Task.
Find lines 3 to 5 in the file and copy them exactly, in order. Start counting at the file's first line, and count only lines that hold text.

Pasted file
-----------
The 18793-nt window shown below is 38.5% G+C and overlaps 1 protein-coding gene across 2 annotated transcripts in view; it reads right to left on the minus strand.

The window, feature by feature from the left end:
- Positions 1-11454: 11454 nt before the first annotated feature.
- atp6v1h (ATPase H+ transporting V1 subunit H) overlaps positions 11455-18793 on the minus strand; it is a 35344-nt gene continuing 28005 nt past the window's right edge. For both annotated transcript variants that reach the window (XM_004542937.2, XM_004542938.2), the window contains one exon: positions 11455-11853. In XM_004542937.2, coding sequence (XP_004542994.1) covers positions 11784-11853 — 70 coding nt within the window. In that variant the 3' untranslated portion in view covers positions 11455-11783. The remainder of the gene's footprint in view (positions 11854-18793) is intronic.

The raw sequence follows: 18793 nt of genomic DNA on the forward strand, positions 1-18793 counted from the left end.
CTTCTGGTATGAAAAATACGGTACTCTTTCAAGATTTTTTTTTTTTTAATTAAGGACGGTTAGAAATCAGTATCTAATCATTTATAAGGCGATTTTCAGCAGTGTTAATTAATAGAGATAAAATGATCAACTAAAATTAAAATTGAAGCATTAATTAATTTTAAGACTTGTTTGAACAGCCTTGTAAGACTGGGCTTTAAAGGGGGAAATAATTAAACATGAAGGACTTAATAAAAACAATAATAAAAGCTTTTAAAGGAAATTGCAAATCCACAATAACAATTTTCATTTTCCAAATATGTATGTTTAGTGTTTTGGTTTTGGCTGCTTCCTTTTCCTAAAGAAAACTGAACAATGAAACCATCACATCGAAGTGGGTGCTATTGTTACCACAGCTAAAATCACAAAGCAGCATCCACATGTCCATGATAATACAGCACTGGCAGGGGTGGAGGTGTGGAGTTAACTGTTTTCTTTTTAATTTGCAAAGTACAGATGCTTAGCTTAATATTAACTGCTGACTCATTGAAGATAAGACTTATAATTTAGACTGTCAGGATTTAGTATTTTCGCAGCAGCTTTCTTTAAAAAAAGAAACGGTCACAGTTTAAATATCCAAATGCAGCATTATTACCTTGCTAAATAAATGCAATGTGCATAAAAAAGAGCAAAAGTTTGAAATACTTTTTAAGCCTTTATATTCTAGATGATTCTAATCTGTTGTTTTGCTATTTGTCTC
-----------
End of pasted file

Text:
- Positions 1-11454: 11454 nt before the first annotated feature.
- atp6v1h (ATPase H+ transporting V1 subunit H) overlaps positions 11455-18793 on the minus strand; it is a 35344-nt gene continuing 28005 nt past the window's right edge. For both annotated transcript variants that reach the window (XM_004542937.2, XM_004542938.2), the window contains one exon: positions 11455-11853. In XM_004542937.2, coding sequence (XP_004542994.1) covers positions 11784-11853 — 70 coding nt within the window. In that variant the 3' untranslated portion in view covers positions 11455-11783. The remainder of the gene's footprint in view (positions 11854-18793) is intronic.

The raw sequence follows: 18793 nt of genomic DNA on the forward strand, positions 1-18793 counted from the left end.